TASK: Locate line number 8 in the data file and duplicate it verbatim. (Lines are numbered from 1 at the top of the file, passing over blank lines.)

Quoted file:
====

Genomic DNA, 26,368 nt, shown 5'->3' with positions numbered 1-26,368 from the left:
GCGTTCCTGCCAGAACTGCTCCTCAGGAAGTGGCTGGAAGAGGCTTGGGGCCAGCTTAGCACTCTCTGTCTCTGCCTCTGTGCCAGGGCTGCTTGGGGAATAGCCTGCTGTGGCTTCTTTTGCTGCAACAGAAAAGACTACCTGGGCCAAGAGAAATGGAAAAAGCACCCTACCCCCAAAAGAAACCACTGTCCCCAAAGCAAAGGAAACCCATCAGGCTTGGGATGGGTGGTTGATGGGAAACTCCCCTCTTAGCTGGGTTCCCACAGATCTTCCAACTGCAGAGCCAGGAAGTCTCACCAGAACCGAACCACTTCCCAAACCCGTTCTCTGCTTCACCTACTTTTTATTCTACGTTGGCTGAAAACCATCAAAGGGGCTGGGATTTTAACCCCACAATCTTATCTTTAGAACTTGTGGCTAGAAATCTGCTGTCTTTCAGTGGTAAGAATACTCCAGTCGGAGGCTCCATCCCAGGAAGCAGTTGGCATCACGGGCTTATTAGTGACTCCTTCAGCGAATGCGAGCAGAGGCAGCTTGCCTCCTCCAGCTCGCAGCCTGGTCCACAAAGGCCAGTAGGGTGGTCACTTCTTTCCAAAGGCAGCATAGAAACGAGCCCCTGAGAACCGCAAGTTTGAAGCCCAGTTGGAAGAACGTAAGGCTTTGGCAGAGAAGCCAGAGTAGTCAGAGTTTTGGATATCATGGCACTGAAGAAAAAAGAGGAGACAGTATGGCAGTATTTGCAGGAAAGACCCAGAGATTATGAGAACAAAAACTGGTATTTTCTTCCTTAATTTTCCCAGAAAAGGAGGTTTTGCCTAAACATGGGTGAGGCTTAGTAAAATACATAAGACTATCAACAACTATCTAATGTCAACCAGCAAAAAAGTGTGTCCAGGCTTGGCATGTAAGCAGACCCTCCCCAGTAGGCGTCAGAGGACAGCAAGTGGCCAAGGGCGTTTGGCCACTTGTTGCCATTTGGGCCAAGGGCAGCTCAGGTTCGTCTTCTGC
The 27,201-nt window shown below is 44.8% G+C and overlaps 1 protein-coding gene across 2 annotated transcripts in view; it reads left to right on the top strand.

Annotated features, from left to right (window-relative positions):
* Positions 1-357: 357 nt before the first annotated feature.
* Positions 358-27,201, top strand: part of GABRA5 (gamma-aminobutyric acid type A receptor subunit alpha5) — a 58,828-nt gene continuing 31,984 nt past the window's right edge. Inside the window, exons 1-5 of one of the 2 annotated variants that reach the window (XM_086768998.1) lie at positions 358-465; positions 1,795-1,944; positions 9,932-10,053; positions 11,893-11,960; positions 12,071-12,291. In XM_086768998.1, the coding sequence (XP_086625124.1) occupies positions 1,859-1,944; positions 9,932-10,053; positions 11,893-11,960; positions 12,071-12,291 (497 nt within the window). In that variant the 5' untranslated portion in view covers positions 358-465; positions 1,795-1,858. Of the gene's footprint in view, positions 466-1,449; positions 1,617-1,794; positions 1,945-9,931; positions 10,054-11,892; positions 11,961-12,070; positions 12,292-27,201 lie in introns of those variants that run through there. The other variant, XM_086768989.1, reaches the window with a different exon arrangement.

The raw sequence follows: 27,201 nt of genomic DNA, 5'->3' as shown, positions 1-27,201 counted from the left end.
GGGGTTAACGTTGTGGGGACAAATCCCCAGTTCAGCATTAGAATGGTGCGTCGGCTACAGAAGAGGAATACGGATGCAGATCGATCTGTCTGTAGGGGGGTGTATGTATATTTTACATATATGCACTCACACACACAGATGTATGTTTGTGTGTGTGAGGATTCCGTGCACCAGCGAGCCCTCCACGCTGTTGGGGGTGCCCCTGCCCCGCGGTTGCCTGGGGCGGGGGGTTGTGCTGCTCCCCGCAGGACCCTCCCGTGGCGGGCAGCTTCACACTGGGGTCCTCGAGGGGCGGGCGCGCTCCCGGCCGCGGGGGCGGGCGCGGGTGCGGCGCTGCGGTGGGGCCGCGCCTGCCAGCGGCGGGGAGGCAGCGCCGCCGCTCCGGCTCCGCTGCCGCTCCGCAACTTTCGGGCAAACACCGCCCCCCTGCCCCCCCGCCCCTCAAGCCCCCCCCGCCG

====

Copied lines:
GGGGTTAACGTTGTGGGGACAAATCCCCAGTTCAGCATTAGAATGGTGCGTCGGCTACAGAAGAGGAATACGGATGCAGATCGATCTGTCTGTAGGGGGGTGTATGTATATTTTACATATATGCACTCACACACACAGATGTATGTTTGTGTGTGTGAGGATTCCGTGCACCAGCGAGCCCTCCACGCTGTTGGGGGTGCCCCTGCCCCGCGGTTGCCTGGGGCGGGGGGTTGTGCTGCTCCCCGCAGGACCCTCCCGTGGCGGGCAGCTTCACACTGGGGTCCTCGAGGGGCGGGCGCGCTCCCGGCCGCGGGGGCGGGCGCGGGTGCGGCGCTGCGGTGGGGCCGCGCCTGCCAGCGGCGGGGAGGCAGCGCCGCCGCTCCGGCTCCGCTGCCGCTCCGCAACTTTCGGGCAAACACCGCCCCCCTGCCCCCCCGCCCCTCAAGCCCCCCCCGCCG